Mike Illing died in an East Vancouver alley on a cold December night less than two blocks from a new homeless shelter.
Nubia Ayala, who had known Illing for about three years, discovered her friend lying under a sleeping bag behind the Commercial Drive food store where she works.
Ayala rushed to Illing's side, but he didn't respond. Paramedics who arrived within minutes worked on Illing for about an hour trying to revive him, but he died.
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His death shook her and other store employees who were friends with him.
"He was really nice, thoughtful, just a really nice person you know?" said Ayala. More than two weeks after his death, she still finds it hard to believe Illing is gone.
She had spoken to him a couple of hours before his death Dec. 7 and he seemed fine.
"He was just talking to me like I'm talk to you," Ayala said. "I said 'Hey Mike, how is it going?' and he said, 'I'm OK.' "
Three hours later, he was dead.
Illing's death prompted soul searching among homeless advocates who have pressed for more shelters during a prolonged cold snap in Vancouver.
According to the B.C. Coroners Service, a man in his 50s with no fixed address died in an alley in the 1900 block of Commercial Drive on Dec. 7. No cause of death has yet been established, said spokeswoman Barbara McLintock, but it's under investigation.
The temperature hovered around 1 C that day.
One media outlet has reported that a homeless man who was turned away from a packed shelter earlier this month died later in the evening.
Sean Spear, associate director of RainCity Housing, which operates the new shelter on First Avenue, would not confirm that Illing sought shelter there the night he died.
But Spear did say the First Avenue shelter was filled to capacity that night; its 40 beds occupied
When that happens, those seeking shelter are offered a mat or a couch to sleep on in an overflow area — as well as food.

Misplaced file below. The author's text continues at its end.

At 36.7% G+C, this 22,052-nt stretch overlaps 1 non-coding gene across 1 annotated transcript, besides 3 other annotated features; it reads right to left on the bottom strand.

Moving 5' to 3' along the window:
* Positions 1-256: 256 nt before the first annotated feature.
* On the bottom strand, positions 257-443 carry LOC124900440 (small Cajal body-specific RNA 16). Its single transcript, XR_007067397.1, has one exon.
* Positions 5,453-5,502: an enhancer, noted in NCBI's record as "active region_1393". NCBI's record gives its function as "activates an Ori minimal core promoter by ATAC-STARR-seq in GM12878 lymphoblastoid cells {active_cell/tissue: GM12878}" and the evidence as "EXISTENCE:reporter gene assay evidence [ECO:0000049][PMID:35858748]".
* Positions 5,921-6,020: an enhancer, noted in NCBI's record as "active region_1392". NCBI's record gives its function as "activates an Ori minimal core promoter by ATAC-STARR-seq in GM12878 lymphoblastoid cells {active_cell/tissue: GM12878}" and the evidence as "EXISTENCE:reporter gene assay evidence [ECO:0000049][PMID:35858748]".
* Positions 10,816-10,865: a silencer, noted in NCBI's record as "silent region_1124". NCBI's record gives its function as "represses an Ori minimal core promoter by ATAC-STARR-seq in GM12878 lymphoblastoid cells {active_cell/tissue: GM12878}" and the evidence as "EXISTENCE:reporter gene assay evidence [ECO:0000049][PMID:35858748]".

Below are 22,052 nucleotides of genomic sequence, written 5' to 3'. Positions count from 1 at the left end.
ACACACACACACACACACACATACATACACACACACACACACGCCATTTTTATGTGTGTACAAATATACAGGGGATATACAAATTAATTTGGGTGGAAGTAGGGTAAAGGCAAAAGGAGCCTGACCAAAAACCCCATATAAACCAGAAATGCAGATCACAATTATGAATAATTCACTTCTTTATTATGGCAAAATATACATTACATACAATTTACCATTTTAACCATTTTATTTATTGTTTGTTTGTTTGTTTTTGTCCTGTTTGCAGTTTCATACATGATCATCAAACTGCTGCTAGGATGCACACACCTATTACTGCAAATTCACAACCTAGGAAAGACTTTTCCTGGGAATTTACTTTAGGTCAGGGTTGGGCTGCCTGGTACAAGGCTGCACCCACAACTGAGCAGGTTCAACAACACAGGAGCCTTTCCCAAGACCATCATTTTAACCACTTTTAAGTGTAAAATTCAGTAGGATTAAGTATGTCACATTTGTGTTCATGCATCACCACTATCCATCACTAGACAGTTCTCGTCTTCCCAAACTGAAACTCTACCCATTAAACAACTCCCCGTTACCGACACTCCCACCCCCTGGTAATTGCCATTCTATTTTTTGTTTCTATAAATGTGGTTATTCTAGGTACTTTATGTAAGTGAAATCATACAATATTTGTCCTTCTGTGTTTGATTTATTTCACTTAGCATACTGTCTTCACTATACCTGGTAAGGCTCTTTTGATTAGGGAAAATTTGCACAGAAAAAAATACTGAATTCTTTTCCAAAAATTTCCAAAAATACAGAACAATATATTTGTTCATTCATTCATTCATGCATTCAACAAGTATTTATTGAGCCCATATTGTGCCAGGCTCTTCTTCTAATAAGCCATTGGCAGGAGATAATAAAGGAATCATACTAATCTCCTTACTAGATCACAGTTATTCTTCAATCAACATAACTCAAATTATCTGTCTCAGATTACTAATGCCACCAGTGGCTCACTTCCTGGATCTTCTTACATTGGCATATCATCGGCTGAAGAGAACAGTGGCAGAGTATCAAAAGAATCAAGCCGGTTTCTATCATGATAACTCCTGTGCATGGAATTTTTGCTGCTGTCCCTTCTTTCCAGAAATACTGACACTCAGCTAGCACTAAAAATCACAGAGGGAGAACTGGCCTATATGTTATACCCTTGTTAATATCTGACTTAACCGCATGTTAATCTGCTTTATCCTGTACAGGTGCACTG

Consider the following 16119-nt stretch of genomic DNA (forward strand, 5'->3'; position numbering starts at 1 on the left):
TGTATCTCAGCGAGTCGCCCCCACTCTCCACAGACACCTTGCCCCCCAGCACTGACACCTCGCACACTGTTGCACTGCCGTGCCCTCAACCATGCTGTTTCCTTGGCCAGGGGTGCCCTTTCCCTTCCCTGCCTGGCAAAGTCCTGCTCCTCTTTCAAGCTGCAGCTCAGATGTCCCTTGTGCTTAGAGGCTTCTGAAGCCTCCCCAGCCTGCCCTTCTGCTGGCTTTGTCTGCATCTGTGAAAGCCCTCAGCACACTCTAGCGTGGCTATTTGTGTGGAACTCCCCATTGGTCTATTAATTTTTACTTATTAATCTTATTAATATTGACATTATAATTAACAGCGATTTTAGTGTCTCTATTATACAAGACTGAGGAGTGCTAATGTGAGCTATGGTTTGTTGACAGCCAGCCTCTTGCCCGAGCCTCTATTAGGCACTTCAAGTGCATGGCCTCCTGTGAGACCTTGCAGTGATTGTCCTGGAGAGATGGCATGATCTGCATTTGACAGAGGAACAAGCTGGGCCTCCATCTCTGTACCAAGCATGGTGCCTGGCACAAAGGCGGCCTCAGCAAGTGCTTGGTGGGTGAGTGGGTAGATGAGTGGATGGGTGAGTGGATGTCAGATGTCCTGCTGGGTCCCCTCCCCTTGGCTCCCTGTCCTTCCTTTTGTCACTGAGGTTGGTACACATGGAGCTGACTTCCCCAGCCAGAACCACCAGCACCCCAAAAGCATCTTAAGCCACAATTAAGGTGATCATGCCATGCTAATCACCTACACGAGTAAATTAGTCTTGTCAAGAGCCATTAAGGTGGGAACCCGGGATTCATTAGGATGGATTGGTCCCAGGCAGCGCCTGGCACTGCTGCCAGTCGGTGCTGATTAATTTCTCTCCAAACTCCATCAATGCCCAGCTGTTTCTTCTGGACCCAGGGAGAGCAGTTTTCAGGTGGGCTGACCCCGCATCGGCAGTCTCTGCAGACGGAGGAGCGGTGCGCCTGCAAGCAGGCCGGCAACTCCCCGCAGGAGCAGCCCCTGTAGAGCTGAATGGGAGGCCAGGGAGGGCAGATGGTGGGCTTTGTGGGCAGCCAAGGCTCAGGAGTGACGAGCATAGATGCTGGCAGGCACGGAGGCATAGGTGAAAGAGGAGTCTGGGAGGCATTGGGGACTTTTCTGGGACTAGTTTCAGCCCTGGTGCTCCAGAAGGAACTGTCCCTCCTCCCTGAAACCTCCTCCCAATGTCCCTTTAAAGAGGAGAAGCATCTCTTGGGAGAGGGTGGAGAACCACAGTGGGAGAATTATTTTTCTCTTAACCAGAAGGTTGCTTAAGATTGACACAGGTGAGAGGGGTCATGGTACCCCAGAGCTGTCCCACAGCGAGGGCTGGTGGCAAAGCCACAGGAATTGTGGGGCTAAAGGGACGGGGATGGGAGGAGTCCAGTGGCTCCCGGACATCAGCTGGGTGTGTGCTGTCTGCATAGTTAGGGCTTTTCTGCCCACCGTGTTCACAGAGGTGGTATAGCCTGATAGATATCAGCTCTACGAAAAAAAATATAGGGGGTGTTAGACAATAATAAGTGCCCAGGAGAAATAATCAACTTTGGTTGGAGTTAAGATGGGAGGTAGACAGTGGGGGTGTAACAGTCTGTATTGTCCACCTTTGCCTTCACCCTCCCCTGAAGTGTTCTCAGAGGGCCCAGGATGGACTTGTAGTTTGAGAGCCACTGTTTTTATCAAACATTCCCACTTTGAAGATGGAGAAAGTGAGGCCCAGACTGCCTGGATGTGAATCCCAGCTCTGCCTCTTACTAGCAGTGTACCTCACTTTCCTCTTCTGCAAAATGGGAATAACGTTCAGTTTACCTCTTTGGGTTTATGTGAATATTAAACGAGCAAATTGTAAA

Although he couldn't confirm if Illing sought a bed at the First Avenue shelter, Spear said the homeless man's death was a tragedy which underscores the need for more emergency shelter and permanent housing.
Since the shelter opened in late November, the building has been filled to capacity nearly every night.
Staff, who are working hard to ensure people get warm accommodations, are also grappling with overdoses, which are commonplace, Spear said.
Slept behind the store
"We're doing all we can right now," he said. "But there are just so many things going on right now."
Ayala said she didn't know if Illing sought shelter at the First Avenue shelter the night he died. During the summer, he slept behind the food store.
She said Illing became homeless last April. Previously, he lived on East Hastings Street. She didn't know why he lost his housing.
"Mike was really private about so many things."
Ayala said Illing had a sister and brother, an ex-wife and grown son. A lawyer with the Pivot Legal Society said efforts are still underway to contact Illings' family.
He sold calendars and newspapers on the street for a homeless organization.
In a YouTube video, Illing is seen performing a rap song for Megaphone magazine, which he sold on the streets.
She thought he suffered from a disability but didn't know its exact nature.
"He was in the army and got hurt back in the day."
Although he "liked to drink," he did not do drugs, she said. A couple of weeks before he died, Illing fell and needed stitches on his chin.
Ayala wondered if the fall had an impact on his death.
The day he died, Ayala said Illing left the alley after their afternoon conversation. Her boss came to the store at about 6 p.m. He told her that he had seen Mike '"still sleeping outside." Ayala went to check on him.
By then, he was unconscious beneath a sleeping bag.